FEARS for the future of camera retailer Jessops are mounting as the firm entered administration.

The chain, headquartered in Leicester, appointed Edward Williams, Rob Hunt and Matthew Hammond of PriceWaterhouseCoopers (PWC) as administrators, after suffering in recent years from online competition and the boom in camera phones, which has hit demand for digital cameras.

Mr Hunt said trading was hoped to continue while discussions continue, but he said store closures were "inevitable". He said staff would continue to be paid as normal if they attended work, but the business would not accept vouchers or returned goods from customers.

He said: “Our most pressing task is to review the company's financial position and hold discussions with its principal stakeholders to see if the business can be preserved.”

In a statement the administrators said the £236 million-turnover business's core marketplace had seen a significant decline in 2012 and forecasts for 2013 indicated the decline would continue.

Its position deteriorated in the run up to Christmas as a result of reducing confidence in UK retail.

Additional funding was made available to the company by its funders, but Jessops has not generated the profits it had planned which consequently had an impact on its funding needs. This was exacerbated by a credit squeeze in the supplier base, the statement said.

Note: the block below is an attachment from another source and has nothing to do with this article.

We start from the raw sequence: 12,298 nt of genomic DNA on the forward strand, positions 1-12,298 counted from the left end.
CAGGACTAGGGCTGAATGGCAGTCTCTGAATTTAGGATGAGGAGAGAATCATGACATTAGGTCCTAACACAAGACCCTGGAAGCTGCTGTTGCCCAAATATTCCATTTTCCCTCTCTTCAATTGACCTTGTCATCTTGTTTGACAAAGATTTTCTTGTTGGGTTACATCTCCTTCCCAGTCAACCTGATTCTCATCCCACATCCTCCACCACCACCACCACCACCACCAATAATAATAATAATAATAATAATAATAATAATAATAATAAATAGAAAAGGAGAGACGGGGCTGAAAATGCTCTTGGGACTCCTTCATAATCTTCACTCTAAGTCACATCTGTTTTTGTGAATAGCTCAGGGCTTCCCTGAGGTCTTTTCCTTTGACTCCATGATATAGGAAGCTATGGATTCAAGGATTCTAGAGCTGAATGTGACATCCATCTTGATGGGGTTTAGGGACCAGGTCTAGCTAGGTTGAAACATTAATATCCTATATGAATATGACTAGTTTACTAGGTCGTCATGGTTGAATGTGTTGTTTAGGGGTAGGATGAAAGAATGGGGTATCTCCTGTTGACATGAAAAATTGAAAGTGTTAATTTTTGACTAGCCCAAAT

In July, Jessops moved its York store into new bigger premises in the former Game shop in Spurriergate. It relocated from its previous site in the White Swan Hotel building in Piccadilly, which is to be redeveloped.

York previously had three Jessops stores, including ones at Parliament Street and Monks Cross.

The business has 192 stores and employs about 2,000 people throughout the UK.

Jessops underwent a major overhaul and a swathe of store closures in 2007, when York had three stores, which all escaped the cut at the time but two have since closed.

The business also came close to collapse in 2009 before being rescued by its main lender HSBC in a controversial debt-for-equity swap that saw it taken off the stock market.

The bank took a 50 per cent stake in the business in return for writing off £34 million of loans.

There was speculation last year that suppliers such as Canon were considering injecting cash into Jessops to help prop the business up, but no deal materialised.

The group last year also suffered the loss of its chief executive Trevor Moore, who left to head up HMV, as well as its chairman David Adams.

Martyn Everett was then appointed as chairman and Neil Old was promoted to lead the business as chief operating officer.

The firm began life in 1935 when Frank Jessop opened his first shop in Leicester.